Aberdaron Swell Statistics, September: Surf with Light or Offshore Winds
The rose diagram shows only the swells directed at Aberdaron that coincided with light winds or offshore conditions through a typical September. It is based on 2397 predictions, one every 3 hours. The direction of the spokes show where quality surf generating swell comes from. Five colours show increasing wave sizes. The smallest swells, less than 0.5m (1.5 feet), high are coloured blue. Green and yellow illustrate increasing swell sizes and red represents highest swells greater than >3m (>10ft). In both graphs, the area of any colour is proportional to how commonly that size swell happens.
The diagram implies that the most common swell direction, shown by the largest spokes, was WSW (which was the same as the dominant wind direction). The chart at the bottom shows the same thing but without direction information. For example, swells larger than 1.5 feet (0.5m) coincided with good wind conditions 0.3% of the time, equivalent to 0 days. Open sea swells exceeding >3m (>10ft) are unlikely to arise in a normal September. Taking into account the fraction of these swells that coincided with expected offshore winds, and given the fact that Aberdaron is slightly protected from open water swells, we estimate that clean surf can be found at Aberdaron about 0.3% of the time and that surf is blown out by onshore wind 18% of the time. This is means that we expect 5 days with waves in a typical September, of which 0 days should be surfable.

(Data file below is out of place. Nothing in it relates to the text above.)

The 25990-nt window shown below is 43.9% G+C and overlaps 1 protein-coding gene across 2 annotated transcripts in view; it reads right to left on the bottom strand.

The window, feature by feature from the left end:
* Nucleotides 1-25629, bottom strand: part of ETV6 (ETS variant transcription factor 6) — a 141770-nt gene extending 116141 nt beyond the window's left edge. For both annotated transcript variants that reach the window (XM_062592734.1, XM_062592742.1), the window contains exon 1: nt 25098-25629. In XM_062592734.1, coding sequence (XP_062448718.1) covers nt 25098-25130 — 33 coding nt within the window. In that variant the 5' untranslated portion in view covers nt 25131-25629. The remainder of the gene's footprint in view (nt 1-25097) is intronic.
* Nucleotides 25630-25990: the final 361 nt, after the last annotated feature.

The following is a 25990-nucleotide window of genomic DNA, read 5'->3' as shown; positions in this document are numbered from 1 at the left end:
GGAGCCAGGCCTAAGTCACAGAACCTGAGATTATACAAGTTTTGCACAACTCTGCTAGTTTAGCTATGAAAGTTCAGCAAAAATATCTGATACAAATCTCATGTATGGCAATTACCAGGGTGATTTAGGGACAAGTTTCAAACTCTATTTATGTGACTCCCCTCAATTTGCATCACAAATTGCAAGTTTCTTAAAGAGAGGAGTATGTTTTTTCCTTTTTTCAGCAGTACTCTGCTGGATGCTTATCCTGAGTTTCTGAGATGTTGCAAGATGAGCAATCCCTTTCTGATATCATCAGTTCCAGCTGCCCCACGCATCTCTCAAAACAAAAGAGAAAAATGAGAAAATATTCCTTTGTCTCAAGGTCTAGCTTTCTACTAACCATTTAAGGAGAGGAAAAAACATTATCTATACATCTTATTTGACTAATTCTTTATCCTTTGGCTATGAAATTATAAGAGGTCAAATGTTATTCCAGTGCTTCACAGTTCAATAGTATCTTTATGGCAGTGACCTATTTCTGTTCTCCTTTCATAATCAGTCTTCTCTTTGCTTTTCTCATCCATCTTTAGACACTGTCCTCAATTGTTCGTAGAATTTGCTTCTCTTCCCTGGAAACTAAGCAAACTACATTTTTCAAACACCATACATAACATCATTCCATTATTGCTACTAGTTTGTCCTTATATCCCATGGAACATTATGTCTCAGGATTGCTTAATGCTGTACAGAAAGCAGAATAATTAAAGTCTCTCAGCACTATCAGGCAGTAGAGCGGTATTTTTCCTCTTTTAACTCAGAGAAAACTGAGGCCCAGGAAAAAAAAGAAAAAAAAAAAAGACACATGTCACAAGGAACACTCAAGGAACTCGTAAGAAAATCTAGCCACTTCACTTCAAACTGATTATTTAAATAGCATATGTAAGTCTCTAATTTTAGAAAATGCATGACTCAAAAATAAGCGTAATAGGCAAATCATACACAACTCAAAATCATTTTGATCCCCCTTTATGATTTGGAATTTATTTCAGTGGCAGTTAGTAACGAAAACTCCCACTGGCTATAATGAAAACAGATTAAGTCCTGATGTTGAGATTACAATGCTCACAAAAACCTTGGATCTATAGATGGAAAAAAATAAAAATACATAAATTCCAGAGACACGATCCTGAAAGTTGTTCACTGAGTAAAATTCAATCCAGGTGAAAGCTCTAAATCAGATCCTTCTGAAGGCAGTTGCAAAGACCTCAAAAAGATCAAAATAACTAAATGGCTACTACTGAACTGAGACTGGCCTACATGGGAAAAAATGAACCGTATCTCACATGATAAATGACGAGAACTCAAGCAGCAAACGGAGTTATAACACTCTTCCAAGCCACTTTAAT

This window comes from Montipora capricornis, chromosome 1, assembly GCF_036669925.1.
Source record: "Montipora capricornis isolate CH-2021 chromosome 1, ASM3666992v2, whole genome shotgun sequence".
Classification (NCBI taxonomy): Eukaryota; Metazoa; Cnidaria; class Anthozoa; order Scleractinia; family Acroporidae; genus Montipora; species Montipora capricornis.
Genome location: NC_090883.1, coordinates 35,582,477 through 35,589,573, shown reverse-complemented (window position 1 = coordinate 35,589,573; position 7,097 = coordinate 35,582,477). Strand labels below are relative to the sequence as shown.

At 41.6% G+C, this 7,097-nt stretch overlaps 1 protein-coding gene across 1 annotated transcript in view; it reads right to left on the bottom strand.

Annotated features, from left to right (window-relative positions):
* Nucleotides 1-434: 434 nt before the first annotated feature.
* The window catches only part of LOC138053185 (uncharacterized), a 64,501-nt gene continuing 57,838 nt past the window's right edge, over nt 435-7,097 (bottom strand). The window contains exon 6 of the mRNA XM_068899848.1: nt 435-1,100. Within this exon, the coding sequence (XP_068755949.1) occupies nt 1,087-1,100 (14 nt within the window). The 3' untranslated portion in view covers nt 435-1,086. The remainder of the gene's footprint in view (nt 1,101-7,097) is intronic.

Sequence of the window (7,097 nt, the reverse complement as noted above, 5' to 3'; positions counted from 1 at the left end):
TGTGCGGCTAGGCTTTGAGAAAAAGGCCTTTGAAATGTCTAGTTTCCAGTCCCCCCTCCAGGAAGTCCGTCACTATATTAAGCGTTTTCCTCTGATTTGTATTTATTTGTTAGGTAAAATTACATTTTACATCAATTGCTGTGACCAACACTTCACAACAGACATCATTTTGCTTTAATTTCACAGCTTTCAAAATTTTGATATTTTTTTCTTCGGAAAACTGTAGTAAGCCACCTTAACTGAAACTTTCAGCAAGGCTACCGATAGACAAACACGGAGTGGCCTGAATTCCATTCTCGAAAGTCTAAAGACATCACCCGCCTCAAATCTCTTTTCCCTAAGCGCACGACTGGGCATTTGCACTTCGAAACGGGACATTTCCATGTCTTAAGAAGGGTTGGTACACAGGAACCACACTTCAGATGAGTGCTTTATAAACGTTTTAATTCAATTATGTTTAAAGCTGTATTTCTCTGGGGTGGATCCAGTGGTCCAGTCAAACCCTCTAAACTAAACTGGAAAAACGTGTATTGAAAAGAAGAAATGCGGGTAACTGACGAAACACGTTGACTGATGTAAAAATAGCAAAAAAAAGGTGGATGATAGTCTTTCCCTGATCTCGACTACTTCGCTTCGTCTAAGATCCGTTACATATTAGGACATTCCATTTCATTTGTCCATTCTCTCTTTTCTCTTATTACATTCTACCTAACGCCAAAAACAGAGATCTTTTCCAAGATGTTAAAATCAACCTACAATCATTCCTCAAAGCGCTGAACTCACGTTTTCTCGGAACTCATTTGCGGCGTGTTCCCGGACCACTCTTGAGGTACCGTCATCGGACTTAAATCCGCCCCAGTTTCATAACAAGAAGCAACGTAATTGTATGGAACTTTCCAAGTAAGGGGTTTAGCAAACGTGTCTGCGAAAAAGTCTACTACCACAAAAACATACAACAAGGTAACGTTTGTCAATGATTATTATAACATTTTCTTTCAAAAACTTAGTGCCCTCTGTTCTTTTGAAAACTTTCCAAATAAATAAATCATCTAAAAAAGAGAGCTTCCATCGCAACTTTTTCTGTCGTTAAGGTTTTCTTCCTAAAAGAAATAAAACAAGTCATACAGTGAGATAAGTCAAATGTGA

IMPORTANT: Beta version feature! Swell heights are open water values from NWW3. There is no attempt to model near-shore effects. Coastal wave heights will generally be less, especially if the break does not have unobstructed exposure to the open ocean.